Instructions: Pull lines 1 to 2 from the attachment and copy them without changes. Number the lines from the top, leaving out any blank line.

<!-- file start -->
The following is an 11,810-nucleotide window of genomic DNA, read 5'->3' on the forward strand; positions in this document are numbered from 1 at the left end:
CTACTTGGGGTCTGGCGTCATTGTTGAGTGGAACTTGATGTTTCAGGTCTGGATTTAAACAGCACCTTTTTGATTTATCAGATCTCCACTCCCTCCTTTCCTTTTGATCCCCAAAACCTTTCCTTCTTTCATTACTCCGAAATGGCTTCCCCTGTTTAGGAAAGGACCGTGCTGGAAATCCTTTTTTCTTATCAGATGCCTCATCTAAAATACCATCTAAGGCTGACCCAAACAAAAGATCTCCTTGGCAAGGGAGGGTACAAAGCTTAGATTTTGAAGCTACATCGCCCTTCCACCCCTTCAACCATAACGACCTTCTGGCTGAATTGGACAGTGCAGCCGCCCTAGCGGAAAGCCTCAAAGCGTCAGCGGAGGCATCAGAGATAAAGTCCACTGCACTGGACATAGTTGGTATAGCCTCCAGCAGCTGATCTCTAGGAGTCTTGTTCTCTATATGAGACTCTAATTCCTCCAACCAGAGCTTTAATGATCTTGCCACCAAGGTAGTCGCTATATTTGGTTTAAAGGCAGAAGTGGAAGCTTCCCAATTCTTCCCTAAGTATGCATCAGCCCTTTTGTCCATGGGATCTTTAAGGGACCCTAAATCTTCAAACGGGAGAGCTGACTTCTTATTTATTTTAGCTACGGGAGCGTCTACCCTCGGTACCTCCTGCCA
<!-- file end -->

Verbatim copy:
The following is an 11,810-nucleotide window of genomic DNA, read 5'->3' on the forward strand; positions in this document are numbered from 1 at the left end:
CTACTTGGGGTCTGGCGTCATTGTTGAGTGGAACTTGATGTTTCAGGTCTGGATTTAAACAGCACCTTTTTGATTTATCAGATCTCCACTCCCTCCTTTCCTTTTGATCCCCAAAACCTTTCCTTCTTTCATTACTCCGAAATGGCTTCCCCTGTTTAGGAAAGGACCGTGCTGGAAATCCTTTTTTCTTATCAGATGCCTCATCTAAAATACCATCTAAGGCTGACCCAAACAAAAGATCTCCTTGGCAAGGGAGGGTACAAAGCTTAGATTTTGAAGCTACATCGCCCTTCCACCCCTTCAACCATAACGACCTTCTGGCTGAATTGGACAGTGCAGCCGCCCTAGCGGAAAGCCTCAAAGCGTCAGCGGAGGCATCAGAGATAAAGTCCACTGCACTGGACATAGTTGGTATAGCCTCCAGCAGCTGATCTCTAGGAGTCTTGTTCTCTATATGAGACTCTAATTCCTCCAACCAGAGCTTTAATGATCTTGCCACCAAGGTAGTCGCTATATTTGGTTTAAAGGCAGAAGTGGAAGCTTCCCAATTCTTCCCTAAGTATGCATCAGCCCTTTTGTCCATGGGATCTTTAAGGGACCCTAAATCTTCAAACGGGAGAGCTGACTTCTTATTTATTTTAGCTACGGGAGCGTCTACCCTCGGTACCTCCTGCCA